Swick first learned about e-cigarettes from a friend.

“I saw someone with an e-cigarette and I was sort of fascinated with it,” Swick recalled. “I’d always thought there had to be a better way to deliver nicotine without smoking.”

Swick started smoking e-cigarettes, which he said enabled him to stop smoking the real thing. Hazard, also a smoker, saw Swick puffing on an e-cigarette and “I knew I had to try it myself.” Like Swick, Hazard used the device to quit smoking. But the two were less than impressed with the quality of e-cigarettes and decided they wanted to try to create a better product.


The Court of Appeals decision served as a green light to go ahead with their business, Hazard said. Prior to the decision, “No one knew if e-cigarettes were going to last,” he said. “But now the industry is beginning to grow.”

E-cigarettes are not considered a smoking-cessation aid, and anti-smoking groups warn against using them to quit smoking, saying that not enough is known about the ingredients of the vapors. Revolution Vapor’s website contains the following statement: “Electronic cigarettes are not an aid for smoking cessation. Electronic cigarettes in no way intend to diagnose, treat, cure or mitigate any disease or condition.”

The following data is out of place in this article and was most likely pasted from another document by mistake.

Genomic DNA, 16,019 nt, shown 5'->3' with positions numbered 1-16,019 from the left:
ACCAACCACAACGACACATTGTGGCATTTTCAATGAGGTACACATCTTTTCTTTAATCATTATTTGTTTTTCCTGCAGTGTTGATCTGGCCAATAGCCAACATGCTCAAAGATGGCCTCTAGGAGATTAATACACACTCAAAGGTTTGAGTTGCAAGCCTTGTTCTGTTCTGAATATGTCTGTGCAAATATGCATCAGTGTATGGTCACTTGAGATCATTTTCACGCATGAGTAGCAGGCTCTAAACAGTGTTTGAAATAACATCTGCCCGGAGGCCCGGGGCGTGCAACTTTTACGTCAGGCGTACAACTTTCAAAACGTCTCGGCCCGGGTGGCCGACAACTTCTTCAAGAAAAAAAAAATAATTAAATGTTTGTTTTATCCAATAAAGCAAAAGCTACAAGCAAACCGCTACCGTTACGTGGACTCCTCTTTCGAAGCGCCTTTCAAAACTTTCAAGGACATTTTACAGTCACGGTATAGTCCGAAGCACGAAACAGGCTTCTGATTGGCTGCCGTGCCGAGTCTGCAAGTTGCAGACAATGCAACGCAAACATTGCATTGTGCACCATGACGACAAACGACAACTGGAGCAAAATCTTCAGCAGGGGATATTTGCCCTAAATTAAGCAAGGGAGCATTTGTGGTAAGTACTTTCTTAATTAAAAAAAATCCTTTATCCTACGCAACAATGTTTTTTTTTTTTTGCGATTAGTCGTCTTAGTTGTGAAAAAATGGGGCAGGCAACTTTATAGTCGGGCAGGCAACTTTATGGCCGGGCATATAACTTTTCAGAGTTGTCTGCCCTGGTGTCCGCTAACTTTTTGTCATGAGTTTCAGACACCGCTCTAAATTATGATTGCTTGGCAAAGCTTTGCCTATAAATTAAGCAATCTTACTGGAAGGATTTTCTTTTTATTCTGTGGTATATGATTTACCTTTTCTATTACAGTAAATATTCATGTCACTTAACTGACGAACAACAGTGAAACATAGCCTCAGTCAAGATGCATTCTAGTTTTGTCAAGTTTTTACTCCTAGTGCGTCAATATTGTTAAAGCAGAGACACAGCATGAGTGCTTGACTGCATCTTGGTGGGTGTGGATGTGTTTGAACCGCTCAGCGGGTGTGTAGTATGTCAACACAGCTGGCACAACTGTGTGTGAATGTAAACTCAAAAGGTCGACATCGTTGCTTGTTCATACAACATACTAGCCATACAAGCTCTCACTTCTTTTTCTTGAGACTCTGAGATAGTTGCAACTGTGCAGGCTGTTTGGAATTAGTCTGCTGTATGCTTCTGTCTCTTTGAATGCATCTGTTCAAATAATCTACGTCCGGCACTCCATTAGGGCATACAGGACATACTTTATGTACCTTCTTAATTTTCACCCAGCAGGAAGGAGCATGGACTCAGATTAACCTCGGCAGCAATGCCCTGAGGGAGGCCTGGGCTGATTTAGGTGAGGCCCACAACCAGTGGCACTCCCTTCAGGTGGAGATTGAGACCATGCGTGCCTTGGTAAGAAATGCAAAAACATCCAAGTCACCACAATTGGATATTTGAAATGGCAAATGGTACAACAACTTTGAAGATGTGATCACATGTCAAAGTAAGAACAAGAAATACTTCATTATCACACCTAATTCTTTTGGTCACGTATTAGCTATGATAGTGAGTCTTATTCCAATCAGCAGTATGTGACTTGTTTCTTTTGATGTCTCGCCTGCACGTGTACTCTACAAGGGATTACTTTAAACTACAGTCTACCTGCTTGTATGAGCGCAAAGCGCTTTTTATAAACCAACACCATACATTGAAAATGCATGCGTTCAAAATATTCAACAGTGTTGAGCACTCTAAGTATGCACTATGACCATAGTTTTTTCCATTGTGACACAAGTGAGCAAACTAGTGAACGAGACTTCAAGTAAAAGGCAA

Michael Seilbeck, senior director of public policy and advocacy for the American Lung Association of New York State, said that organization remains concerned about the public health effects of e-cigarettes, despite the Court of Appeals ruling.

“We’re still unsure of what’s in the product,” Seilbeck said. He noted that there are seven different kinds of smoking cessation therapies that are recommended for people looking to quit, including lozenges and nicotine patches, and that e-cigarettes are not one of them. “There are no signs that e-cigarettes help people quit,” he said. “If there’s science showing that they’re effective cessation tools, then we’ll support them.”